22:6 “‘See how each of the princes of Israel living within you has used his authority to shed blood. 1 22:7 They have treated father and mother with contempt 2 within you; they have oppressed the foreigner among you; they have wronged the orphan and the widow 3 within you. 22:8 You have despised my holy things and desecrated my Sabbaths! 22:9 Slanderous men shed blood within you. 4 Those who live within you eat pagan sacrifices on the mountains; 5 they commit obscene acts among you. 6 22:10 They have sex with their father’s wife within you; 7 they violate women during their menstrual period within you. 8 22:11 One 9 commits an abominable act with his neighbor’s wife; another obscenely defiles his daughter-in-law; another violates 10 his sister – his father’s daughter 11 – within you. 22:12 They take bribes within you to shed blood. You engage in usury and charge interest; 12 you extort money from your neighbors. You have forgotten me, 13 declares the sovereign Lord. 14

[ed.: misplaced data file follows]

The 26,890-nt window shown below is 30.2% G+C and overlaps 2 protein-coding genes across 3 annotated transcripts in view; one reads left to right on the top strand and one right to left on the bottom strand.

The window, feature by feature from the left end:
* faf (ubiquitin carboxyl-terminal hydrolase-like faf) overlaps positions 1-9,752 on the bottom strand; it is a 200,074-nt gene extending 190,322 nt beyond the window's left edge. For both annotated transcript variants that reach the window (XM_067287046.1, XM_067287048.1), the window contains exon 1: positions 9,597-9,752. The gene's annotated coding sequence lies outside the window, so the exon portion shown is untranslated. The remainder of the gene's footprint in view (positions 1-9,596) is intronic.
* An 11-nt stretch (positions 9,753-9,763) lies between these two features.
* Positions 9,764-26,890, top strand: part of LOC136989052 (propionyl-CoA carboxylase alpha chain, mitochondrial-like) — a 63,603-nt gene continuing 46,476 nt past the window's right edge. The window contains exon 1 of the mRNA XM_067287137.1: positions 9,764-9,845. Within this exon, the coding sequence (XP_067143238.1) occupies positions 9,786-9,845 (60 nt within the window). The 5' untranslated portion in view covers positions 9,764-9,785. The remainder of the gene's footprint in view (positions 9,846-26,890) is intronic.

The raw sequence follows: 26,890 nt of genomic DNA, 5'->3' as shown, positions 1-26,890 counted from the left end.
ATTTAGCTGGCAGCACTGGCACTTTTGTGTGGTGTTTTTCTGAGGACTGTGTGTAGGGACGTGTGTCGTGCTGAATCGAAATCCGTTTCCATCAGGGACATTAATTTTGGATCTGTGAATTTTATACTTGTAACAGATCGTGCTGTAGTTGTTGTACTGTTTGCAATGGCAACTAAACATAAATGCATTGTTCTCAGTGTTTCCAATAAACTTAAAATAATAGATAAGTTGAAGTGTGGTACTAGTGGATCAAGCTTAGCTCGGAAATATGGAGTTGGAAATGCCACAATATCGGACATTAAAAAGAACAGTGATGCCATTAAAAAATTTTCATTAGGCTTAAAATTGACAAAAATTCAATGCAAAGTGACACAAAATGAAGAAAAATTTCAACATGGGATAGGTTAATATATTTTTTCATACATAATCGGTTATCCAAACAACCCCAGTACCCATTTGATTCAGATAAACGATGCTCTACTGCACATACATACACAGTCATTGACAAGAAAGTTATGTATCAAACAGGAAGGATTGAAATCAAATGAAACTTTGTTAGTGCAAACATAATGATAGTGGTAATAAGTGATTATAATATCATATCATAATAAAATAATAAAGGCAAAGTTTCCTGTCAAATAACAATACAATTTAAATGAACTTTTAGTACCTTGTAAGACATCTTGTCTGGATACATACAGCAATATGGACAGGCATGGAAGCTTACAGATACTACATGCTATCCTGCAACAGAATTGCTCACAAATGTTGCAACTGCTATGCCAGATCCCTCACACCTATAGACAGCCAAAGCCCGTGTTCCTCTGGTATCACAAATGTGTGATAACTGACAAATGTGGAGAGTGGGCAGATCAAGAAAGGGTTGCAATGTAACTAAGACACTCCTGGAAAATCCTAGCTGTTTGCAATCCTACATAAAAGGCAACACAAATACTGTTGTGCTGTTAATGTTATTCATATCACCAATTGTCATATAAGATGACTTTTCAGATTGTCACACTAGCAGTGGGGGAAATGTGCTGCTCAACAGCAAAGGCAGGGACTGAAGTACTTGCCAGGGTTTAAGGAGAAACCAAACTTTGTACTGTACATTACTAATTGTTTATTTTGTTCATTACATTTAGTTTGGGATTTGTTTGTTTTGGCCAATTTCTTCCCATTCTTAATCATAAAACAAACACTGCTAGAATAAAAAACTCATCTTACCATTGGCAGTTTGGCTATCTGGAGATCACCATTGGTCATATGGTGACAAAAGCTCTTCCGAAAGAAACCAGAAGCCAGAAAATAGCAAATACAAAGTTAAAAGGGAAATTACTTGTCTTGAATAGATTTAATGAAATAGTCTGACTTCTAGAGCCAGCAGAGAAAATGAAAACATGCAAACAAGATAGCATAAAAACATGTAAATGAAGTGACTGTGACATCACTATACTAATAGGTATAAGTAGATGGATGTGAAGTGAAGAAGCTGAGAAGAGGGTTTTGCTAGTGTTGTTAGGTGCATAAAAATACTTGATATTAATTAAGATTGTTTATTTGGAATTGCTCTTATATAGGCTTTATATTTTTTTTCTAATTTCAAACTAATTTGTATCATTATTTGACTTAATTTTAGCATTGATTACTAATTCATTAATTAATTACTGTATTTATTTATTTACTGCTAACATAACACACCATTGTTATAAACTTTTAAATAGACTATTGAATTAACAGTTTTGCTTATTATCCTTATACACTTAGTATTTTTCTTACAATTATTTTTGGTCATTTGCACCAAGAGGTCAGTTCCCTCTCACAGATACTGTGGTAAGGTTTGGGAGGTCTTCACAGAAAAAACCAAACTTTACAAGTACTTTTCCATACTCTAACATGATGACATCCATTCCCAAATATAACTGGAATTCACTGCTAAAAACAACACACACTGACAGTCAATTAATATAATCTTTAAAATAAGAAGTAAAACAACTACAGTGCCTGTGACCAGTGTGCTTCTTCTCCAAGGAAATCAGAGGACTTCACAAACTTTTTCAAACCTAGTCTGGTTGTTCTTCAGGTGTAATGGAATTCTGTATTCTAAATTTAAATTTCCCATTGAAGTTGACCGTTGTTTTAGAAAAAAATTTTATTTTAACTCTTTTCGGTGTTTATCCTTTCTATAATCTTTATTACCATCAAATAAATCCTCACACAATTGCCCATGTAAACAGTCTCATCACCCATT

1 tn Heb “Look! The princes of Israel, each according to his arm, were in you in order to shed blood.”
2 tn Heb “treated lightly, cursed.”
4 tn Heb “men of slander are in you in order to shed blood.”
7 tn Heb “the nakedness of a father one uncovers within you.” The ancient versions read the verb as plural (“they uncover”). If the singular is retained, it must be taken as indefinite and representative of the entire group. The idiomatic expression “uncover the nakedness” refers here to sexual intercourse (cf. Lev 18:6). To uncover a father’s nakedness could include sexual relations with one’s own mother (Lev 18:7), but more likely it refers to having intercourse with another wife of one’s father, such as a stepmother (Lev 18:8; cf. Gen 35:22; 49:4).
8 tn Heb “(one who is) unclean due to the impurity they humble within you.” The use of the verb “to humble” suggests that these men forced themselves upon women during menstruation. Having sexual relations with a woman during her period was forbidden by the Law (Lev 18:19; 20:18).
9 tn Heb “a man.”
14 tn The second person verb forms are feminine singular in Hebrew, indicating that the personified city is addressed here as representing its citizens.